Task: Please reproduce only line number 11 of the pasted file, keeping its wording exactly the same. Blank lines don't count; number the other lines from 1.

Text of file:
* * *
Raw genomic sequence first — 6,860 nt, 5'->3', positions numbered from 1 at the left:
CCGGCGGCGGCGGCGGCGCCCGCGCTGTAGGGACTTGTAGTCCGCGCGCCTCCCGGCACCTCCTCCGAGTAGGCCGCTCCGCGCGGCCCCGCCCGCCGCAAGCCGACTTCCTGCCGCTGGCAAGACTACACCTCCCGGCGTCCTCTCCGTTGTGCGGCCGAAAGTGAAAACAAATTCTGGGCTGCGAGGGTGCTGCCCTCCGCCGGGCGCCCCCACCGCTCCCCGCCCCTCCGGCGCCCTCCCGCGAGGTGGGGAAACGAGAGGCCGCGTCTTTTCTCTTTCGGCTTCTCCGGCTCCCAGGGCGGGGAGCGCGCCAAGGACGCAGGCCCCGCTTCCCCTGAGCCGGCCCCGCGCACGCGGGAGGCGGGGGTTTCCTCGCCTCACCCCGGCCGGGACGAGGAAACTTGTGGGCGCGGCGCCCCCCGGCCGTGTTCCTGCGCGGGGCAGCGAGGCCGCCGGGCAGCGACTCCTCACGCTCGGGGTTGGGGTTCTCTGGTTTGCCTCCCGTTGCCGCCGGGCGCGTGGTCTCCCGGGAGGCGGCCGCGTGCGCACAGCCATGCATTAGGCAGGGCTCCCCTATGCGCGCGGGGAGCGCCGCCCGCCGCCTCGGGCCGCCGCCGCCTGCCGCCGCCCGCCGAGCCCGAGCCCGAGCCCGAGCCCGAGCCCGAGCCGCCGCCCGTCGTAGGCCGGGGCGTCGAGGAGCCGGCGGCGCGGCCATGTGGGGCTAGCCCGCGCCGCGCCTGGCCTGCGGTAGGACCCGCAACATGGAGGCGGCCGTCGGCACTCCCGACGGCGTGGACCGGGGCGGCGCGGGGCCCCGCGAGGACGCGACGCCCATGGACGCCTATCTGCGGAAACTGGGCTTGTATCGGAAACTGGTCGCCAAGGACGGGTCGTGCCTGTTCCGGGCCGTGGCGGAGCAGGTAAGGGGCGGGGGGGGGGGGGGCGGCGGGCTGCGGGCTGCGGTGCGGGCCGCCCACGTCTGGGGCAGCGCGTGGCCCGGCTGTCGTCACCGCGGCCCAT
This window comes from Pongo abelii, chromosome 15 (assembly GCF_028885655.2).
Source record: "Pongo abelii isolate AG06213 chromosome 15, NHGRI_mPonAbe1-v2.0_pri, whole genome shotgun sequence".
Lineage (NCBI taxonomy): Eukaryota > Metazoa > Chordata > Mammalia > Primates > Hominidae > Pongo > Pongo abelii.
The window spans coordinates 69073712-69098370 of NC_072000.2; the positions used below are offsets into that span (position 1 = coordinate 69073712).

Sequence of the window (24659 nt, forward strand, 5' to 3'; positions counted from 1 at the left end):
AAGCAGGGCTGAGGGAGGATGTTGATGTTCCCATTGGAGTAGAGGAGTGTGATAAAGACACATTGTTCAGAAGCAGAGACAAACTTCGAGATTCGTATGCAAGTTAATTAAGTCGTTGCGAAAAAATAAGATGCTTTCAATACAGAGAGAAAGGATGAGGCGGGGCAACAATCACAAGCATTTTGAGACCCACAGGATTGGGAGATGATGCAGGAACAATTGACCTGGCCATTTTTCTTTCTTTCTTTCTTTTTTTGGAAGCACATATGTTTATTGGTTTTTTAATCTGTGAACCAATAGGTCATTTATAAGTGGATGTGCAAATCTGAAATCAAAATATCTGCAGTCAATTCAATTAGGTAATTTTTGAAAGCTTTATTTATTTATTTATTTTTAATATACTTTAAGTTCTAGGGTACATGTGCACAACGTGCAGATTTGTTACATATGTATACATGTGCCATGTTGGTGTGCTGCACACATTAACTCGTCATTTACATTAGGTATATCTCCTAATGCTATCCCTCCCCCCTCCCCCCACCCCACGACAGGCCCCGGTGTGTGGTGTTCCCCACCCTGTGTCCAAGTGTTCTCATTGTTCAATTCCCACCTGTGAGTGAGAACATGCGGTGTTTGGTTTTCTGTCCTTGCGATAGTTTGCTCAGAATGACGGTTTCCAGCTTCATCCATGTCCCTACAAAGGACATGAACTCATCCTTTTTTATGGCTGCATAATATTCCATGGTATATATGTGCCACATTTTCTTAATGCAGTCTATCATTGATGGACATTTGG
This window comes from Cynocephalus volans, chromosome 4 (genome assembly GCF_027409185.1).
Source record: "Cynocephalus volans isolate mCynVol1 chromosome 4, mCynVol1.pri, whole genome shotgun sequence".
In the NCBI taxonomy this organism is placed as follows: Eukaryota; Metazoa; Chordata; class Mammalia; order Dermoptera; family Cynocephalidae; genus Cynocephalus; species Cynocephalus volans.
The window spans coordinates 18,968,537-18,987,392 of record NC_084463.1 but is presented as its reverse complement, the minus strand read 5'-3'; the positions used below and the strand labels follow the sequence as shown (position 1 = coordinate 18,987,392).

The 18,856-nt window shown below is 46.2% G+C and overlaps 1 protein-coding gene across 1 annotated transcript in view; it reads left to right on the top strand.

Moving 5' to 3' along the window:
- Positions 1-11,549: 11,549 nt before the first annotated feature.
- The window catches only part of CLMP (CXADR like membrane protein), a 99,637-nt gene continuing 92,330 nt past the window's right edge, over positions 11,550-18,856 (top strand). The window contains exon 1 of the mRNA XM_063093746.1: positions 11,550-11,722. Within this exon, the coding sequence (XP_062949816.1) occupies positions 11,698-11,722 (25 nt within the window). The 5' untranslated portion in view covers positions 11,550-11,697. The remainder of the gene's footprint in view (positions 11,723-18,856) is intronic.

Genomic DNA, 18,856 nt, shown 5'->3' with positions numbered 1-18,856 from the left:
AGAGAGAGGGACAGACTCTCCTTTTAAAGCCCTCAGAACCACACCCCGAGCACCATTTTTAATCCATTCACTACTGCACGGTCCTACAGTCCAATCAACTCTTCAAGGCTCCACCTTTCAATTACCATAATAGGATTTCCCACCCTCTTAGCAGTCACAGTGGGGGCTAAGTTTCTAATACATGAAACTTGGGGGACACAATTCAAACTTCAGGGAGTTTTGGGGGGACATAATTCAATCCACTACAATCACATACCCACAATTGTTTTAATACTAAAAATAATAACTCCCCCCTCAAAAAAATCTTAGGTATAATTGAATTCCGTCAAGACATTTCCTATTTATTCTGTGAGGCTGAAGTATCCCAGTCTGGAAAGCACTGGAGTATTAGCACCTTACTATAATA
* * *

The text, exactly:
In the NCBI taxonomy this organism is placed as follows: Eukaryota; Metazoa; Chordata; class Mammalia; order Dermoptera; family Cynocephalidae; genus Cynocephalus; species Cynocephalus volans.